Booklog Quaint & Curious III

So… the Bumpkins have 13 children, and every Sunday they (have to) go to the beach in a beat up, ill-used jalopy named Hesperus. The kids pile into the car in alphabetical order. This seems important. Soon Hesperus is falling apart, and no longer able to do the hills, so they put a FOR SALE sign on him. For a long time he sits there with people laughing at him. Then Doc Smith comes along…

Hesperus, by Morris Walsh 

This is why we love kids’ books. They restore our faith in happy endings. And the books we loved as children we seem to never forget. This week, we’re taking a look at some our delightful vintage children’s books.

Lassie and the Daring Rescue
A Little Golden Book, and a 1st printing. Of course, you already know the story. Somebody’s up a creek. Somebody’s down the well. And the last page: a large sign posted on a tree – NO DOGS ALLOWED ON THIS PROPERTY. EXCEPT LASSIE. Published 1956.

Walt Disney’s Uncle Remus

Based on the stories by Joel Chandler Harris, this one is a later printing, published 1947. Illustrated by Bob Grant, who did the artwork for a number of the Uncle Remus books. You’ll recognize familiar characters – Brer Rabbit, Brer Bear, Brer Fox. All the usual mischief. And the period jargon – “Wid dat, he prance away, lippity-clippity, laffin’ an laffin’ till he can’t laff any more.”

Here Comes the Jeep

Published 1951 by the Samuel Lowe Company, this charming die-cut board book has movable wheels. Yes, you can drive this book. Enough said.

The Little Fire Engine

Another one from Samuel Lowe, 1953, with a die-cut fire engine on the front board. This tale features a little lesson about bragging, and about teamwork, , and anyway, every little boy loves fire engines, ALWAYS.

And since it’s my blog, I get to save my own favorite for last:

The Story of Toby - by Jane Shearer Moore

Published 1950, this is the irresistible tale of a colt who, disappointed by his color, decides to paint himself red. In the end, of course, brown is the happiest color after all. (The eyelashes on this guy will melt your heart.)

These are just a few of the many vintage children’s books we have to offer. We have Raggedy Ann, we have Tasha Tudor, and the occasional early Oz book. And yes, boomers, we have Dick and Jane. Come see us!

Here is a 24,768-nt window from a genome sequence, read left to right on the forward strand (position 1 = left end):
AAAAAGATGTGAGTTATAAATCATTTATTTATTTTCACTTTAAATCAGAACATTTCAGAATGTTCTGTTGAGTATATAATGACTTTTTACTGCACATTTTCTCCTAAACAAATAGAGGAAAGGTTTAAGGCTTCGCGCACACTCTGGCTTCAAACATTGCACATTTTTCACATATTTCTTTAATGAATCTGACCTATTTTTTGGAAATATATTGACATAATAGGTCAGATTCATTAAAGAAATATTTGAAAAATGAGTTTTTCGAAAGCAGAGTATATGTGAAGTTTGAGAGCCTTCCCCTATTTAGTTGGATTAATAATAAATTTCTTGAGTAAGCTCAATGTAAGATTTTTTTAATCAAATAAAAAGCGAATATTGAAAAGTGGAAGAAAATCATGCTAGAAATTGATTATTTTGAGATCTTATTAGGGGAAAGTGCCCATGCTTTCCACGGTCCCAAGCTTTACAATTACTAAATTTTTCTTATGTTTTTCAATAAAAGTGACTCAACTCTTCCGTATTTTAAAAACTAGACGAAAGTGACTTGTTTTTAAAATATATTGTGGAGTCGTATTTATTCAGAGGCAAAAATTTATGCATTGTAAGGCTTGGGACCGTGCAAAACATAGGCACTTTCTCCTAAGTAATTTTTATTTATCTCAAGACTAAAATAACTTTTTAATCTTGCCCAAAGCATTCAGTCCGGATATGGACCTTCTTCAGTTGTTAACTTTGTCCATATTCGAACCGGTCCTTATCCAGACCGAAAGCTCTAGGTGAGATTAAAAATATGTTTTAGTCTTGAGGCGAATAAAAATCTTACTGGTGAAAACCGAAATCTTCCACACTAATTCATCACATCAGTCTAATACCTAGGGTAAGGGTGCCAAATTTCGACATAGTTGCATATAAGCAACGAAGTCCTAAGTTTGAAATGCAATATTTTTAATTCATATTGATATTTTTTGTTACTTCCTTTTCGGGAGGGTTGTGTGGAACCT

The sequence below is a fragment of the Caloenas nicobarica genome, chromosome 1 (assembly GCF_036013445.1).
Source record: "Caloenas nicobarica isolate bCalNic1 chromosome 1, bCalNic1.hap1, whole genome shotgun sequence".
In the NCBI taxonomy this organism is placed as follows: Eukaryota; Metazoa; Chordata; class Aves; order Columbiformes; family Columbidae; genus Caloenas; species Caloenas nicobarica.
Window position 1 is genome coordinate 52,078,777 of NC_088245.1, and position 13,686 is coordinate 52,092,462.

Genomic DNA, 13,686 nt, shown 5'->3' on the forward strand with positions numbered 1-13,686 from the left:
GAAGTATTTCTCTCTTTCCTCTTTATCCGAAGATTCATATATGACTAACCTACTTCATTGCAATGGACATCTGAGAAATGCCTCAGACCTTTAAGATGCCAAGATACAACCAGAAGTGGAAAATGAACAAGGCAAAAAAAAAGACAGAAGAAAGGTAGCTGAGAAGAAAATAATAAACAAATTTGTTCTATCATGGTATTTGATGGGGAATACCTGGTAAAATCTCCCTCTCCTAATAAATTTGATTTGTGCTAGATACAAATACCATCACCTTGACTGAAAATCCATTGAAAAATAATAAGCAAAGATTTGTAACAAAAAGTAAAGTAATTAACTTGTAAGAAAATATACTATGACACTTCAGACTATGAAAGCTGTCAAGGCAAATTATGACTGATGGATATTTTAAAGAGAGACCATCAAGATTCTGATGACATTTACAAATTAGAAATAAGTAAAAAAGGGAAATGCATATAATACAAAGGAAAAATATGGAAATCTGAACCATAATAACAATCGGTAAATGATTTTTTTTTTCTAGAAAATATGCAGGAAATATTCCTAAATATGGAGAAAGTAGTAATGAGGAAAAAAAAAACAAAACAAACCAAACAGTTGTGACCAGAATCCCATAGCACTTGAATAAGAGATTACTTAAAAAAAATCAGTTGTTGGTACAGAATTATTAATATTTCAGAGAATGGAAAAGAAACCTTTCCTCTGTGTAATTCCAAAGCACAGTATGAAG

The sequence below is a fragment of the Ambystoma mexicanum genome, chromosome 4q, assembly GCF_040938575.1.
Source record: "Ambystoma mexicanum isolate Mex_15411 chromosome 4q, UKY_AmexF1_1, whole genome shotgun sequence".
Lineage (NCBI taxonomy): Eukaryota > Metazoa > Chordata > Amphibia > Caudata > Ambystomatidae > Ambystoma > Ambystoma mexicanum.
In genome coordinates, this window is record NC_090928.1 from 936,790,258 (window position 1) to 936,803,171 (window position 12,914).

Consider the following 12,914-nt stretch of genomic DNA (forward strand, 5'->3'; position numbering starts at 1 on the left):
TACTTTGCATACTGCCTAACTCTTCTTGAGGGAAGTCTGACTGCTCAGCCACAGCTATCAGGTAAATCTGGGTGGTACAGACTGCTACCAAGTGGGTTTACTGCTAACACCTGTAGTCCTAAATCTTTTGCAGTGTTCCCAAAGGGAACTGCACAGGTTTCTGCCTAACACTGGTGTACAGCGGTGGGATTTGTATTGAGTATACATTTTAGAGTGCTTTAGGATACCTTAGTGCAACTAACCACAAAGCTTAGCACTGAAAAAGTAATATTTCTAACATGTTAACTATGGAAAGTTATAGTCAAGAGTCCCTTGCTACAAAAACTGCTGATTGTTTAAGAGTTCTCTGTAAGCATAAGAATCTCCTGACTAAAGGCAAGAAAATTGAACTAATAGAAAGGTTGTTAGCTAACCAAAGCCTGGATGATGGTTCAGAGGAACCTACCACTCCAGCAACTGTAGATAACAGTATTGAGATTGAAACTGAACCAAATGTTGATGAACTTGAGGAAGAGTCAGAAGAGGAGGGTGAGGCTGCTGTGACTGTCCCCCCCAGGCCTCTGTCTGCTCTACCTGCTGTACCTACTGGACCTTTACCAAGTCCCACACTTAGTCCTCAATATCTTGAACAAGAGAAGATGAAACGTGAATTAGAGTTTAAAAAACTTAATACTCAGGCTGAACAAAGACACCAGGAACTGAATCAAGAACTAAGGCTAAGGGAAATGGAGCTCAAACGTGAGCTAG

Reflections of a Bookstore Cat - Sunshine Edition

Heaven is a sun beam.
Being an indoor cat, you would think that the weather outside doesn't mean that much to me. However, you would be mistaken and I would probably ask that you no longer lump me in with whatever other indoor cats you know. Sunner is the best, (I'm not really sure who came up with the name Summer seeing as it's bright and warm. Must have been a mathematician. Sunner makes much more sense to this cat.)  The windows become the ultimate cat spot for all my watching/napping/sunbathing needs.Also, the floor is lacking the moisture that always follows people's footsteps when they come in on a normal northwestern day. The days get longer, which means more quality window time and more daylight to lounge in. The only drawback is that my internal (eternal?) eating clock gets thrown off, so I have to rely more on my humans to keep track of that.

I also notice that my buddy Dickens is a lot more friendly, maybe we need to get him a sun lamp for the off season. 

 Whatever it may be, the sun always brings out the playful side in me.

Me at my most playful!
  So in honor of it warming up, here are some pictures of some of my buddies cooling down.

What's empty to a human is perfect for a cat

I think he's trying to tell us something
What do you mean I'm hogging all the air?
try to find what doesn't belong in this fridge.....you're right if you said Miller Light.
I think we solved the mice in the water cooler problem.
All right, who's getting in the pool with me? Anyone? Anyone?



Isn’t it true that when you visit someone’s home for the first time, you are always drawn to their bookcases?  Books on a shelf make any room feel like a threshold into worlds unknown, and many books on many shelves make most of us  feel like we have to stay.  There is simply nothing like a personal  library for warmth, mystery,  and charm.

Our last entry in this blog dealt with vintage travelogues, always fun.  But, on a slightly more serious note, I thought we might take a look at some of the professional texts of the day.  A large percentage of books published in America in the 1800’s were religious in nature—hymnbooks and Biblical texts, to be sure.   These can range from enormous, ornate family Bibles to the tiny palm-size inspirational tale.  The first two on our list are compact and built for daily use